Procedures for these do not exist at present with the Copyright Office.Generally, all copyrightable expression embodied in a computer program; including screen displays, can be protected.For works in machine-readable form only, identifying portions rather than complete works may be deposited.In the case of computer programs, it is helpful (or usual) to deposit the first and last few pages (say first 25 pages and the last 25 pages) of source code plus the page containing the Copyright notice, if included.However, keeping in mind the proclaimed object of the amendment, presumably the benefit of the Copyright Act will be available to both.
Unless authorised by the Copyright owner, a computer program licensee does not have the right to lend or otherwise transfer program copy.
However, unlike a computer program, which is a literary work, screen displays are artistic works and cannot therefore be registered in the same application as that covering the computer program.
A separate application giving graphic representations of all copyrightable elements of the screen display is necessary.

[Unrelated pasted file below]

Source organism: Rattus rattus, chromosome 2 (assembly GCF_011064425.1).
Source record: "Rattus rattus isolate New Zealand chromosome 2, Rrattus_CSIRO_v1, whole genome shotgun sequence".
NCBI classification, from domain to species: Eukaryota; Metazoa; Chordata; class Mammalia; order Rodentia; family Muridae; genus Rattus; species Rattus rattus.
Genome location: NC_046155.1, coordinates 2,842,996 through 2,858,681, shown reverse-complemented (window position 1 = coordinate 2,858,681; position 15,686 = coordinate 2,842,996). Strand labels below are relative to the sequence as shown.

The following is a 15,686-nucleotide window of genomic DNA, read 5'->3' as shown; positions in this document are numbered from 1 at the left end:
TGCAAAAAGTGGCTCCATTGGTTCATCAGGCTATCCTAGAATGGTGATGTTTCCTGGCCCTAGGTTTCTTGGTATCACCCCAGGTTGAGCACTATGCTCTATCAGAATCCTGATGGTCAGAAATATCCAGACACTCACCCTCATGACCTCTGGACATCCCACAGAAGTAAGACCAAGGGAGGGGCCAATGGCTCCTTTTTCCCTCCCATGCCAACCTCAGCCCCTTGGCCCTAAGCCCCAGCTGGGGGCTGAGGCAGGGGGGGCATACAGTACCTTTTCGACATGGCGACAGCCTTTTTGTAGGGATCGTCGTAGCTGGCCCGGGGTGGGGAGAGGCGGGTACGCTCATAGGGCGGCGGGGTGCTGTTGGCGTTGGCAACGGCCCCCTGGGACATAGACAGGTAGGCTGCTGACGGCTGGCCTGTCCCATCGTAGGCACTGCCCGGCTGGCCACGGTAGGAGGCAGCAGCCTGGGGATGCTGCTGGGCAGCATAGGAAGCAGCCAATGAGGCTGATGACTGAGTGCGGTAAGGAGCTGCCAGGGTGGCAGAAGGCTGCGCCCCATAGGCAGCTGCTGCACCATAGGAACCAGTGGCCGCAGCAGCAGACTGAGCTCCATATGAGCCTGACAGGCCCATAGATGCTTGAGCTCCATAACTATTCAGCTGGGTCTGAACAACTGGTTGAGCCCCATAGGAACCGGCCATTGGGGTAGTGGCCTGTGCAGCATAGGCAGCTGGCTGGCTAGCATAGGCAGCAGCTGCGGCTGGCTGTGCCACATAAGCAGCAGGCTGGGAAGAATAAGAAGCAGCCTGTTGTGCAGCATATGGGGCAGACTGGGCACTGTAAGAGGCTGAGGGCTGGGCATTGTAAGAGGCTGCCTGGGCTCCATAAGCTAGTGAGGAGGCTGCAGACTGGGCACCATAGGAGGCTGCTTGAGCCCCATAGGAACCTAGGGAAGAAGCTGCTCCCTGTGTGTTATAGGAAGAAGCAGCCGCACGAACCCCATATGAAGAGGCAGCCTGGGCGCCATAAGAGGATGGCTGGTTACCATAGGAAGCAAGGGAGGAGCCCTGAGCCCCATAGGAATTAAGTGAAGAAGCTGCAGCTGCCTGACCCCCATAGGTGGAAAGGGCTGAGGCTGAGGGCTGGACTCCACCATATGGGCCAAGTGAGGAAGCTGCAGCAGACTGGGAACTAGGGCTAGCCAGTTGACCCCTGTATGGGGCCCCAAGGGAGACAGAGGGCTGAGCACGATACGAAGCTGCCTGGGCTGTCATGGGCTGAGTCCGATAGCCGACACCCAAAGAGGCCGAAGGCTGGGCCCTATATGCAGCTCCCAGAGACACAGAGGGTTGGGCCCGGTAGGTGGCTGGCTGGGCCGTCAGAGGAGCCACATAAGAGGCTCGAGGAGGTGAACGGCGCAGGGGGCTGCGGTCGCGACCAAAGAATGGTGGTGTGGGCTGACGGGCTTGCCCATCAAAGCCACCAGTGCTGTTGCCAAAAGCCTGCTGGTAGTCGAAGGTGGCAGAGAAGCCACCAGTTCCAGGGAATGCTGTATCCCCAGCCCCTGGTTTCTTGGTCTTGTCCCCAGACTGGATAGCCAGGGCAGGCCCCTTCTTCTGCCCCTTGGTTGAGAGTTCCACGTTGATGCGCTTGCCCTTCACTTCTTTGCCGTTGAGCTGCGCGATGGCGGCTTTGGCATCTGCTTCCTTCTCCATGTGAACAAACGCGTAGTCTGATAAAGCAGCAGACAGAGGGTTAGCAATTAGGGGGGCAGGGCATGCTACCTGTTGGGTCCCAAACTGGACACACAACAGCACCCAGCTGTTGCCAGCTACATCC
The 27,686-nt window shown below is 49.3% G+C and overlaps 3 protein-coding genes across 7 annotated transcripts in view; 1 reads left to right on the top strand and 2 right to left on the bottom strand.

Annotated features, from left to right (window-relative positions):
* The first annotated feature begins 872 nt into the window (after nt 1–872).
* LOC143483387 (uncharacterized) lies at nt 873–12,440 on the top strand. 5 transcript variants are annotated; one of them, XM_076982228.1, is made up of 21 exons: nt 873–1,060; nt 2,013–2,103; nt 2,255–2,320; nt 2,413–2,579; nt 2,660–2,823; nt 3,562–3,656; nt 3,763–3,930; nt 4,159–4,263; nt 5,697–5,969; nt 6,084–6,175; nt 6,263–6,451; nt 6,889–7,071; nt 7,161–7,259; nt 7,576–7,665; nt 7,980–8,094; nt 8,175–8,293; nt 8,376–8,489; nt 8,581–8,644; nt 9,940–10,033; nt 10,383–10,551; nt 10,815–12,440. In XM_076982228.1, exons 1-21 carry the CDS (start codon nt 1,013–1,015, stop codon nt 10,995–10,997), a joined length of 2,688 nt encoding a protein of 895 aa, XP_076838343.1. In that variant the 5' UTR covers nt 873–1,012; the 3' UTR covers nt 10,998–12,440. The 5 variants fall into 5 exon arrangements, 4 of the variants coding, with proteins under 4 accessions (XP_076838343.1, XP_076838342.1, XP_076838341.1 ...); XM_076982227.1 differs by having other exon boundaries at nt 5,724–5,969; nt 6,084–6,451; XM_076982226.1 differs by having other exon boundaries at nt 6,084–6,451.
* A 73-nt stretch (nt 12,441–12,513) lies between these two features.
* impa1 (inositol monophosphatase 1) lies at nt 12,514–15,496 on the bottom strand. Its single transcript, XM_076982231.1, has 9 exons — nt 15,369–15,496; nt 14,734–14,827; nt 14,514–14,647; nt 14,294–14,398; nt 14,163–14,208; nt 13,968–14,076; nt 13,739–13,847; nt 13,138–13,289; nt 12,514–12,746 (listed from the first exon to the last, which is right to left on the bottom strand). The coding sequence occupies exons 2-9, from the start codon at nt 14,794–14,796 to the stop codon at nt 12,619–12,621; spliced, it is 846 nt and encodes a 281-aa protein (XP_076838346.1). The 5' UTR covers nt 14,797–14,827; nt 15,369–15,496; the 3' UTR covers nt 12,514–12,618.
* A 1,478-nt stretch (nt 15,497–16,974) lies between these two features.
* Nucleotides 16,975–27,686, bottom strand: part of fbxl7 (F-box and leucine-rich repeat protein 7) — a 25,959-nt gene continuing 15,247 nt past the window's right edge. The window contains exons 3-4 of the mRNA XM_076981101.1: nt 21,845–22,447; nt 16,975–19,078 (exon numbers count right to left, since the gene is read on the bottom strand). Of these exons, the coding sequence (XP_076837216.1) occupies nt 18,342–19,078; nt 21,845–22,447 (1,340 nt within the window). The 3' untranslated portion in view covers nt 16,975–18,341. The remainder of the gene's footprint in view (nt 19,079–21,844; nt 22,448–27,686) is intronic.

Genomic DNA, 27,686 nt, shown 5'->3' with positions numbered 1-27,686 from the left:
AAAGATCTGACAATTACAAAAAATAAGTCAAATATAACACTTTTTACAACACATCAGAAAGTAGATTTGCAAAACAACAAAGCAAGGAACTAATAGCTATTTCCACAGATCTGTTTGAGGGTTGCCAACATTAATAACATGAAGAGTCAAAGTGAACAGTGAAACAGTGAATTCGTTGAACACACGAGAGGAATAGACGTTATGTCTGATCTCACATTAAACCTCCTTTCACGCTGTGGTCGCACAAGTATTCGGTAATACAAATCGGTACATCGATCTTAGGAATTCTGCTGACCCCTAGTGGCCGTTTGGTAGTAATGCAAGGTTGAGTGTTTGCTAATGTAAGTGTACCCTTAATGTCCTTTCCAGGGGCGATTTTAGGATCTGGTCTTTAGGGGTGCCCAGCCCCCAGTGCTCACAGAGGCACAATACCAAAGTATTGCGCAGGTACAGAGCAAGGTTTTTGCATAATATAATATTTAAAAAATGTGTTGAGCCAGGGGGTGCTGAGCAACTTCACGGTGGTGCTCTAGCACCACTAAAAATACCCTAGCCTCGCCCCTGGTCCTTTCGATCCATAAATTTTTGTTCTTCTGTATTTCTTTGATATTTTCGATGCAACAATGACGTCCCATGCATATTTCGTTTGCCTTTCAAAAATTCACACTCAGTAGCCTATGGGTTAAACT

However, depositing the entire work has its own advantage and should be considered.
Documentation, which normally accompanies the program, is regarded as separate work and for this reason if the same has to be registered, it must be separately registered and not combined with the computer program in a single application.
As per the Copyright Act, the Registers of Copyrights shall be prima facie evidence of the particulars entered therein and documents purporting to be copies of any entries therein, or extracts there from certified by the Registrar of Copyrights and sealed with the seal of the Copyright Office shall be admissible in evidence in all courts without proof or production of the original.